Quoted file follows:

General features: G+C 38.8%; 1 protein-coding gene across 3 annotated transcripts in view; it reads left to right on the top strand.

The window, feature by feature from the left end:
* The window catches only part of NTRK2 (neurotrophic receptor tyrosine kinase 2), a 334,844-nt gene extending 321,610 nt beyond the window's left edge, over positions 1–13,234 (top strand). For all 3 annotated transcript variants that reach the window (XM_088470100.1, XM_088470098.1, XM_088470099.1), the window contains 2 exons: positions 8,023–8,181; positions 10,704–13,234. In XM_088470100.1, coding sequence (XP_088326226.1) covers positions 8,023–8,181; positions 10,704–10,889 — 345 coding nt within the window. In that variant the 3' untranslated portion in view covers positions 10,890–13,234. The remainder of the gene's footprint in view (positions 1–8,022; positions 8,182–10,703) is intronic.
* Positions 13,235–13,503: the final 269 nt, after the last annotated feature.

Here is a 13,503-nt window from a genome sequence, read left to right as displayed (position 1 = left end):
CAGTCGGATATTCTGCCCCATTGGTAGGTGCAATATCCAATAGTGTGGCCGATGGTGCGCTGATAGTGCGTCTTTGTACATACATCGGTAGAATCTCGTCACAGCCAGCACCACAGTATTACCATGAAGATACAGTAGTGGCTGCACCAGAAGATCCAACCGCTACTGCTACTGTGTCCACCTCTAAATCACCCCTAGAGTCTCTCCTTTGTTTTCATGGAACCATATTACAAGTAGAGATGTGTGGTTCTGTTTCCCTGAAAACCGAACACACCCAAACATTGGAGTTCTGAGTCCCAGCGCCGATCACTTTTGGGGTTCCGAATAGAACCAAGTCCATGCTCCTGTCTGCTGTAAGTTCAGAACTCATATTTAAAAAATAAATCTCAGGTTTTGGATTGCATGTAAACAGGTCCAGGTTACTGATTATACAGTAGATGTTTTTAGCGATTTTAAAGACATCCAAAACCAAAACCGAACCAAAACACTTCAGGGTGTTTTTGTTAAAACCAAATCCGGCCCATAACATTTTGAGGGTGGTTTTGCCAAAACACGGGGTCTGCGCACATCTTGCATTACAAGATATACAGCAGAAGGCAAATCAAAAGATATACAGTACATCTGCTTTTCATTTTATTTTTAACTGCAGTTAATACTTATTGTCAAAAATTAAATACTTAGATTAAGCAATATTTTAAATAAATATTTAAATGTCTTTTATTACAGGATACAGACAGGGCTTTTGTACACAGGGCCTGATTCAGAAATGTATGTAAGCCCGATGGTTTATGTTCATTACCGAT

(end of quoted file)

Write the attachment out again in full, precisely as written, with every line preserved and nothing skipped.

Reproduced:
General features: G+C 38.8%; 1 protein-coding gene across 3 annotated transcripts in view; it reads left to right on the top strand.

The window, feature by feature from the left end:
* The window catches only part of NTRK2 (neurotrophic receptor tyrosine kinase 2), a 334,844-nt gene extending 321,610 nt beyond the window's left edge, over positions 1–13,234 (top strand). For all 3 annotated transcript variants that reach the window (XM_088470100.1, XM_088470098.1, XM_088470099.1), the window contains 2 exons: positions 8,023–8,181; positions 10,704–13,234. In XM_088470100.1, coding sequence (XP_088326226.1) covers positions 8,023–8,181; positions 10,704–10,889 — 345 coding nt within the window. In that variant the 3' untranslated portion in view covers positions 10,890–13,234. The remainder of the gene's footprint in view (positions 1–8,022; positions 8,182–10,703) is intronic.
* Positions 13,235–13,503: the final 269 nt, after the last annotated feature.

Here is a 13,503-nt window from a genome sequence, read left to right as displayed (position 1 = left end):
CAGTCGGATATTCTGCCCCATTGGTAGGTGCAATATCCAATAGTGTGGCCGATGGTGCGCTGATAGTGCGTCTTTGTACATACATCGGTAGAATCTCGTCACAGCCAGCACCACAGTATTACCATGAAGATACAGTAGTGGCTGCACCAGAAGATCCAACCGCTACTGCTACTGTGTCCACCTCTAAATCACCCCTAGAGTCTCTCCTTTGTTTTCATGGAACCATATTACAAGTAGAGATGTGTGGTTCTGTTTCCCTGAAAACCGAACACACCCAAACATTGGAGTTCTGAGTCCCAGCGCCGATCACTTTTGGGGTTCCGAATAGAACCAAGTCCATGCTCCTGTCTGCTGTAAGTTCAGAACTCATATTTAAAAAATAAATCTCAGGTTTTGGATTGCATGTAAACAGGTCCAGGTTACTGATTATACAGTAGATGTTTTTAGCGATTTTAAAGACATCCAAAACCAAAACCGAACCAAAACACTTCAGGGTGTTTTTGTTAAAACCAAATCCGGCCCATAACATTTTGAGGGTGGTTTTGCCAAAACACGGGGTCTGCGCACATCTTGCATTACAAGATATACAGCAGAAGGCAAATCAAAAGATATACAGTACATCTGCTTTTCATTTTATTTTTAACTGCAGTTAATACTTATTGTCAAAAATTAAATACTTAGATTAAGCAATATTTTAAATAAATATTTAAATGTCTTTTATTACAGGATACAGACAGGGCTTTTGTACACAGGGCCTGATTCAGAAATGTATGTAAGCCCGATGGTTTATGTTCATTACCGAT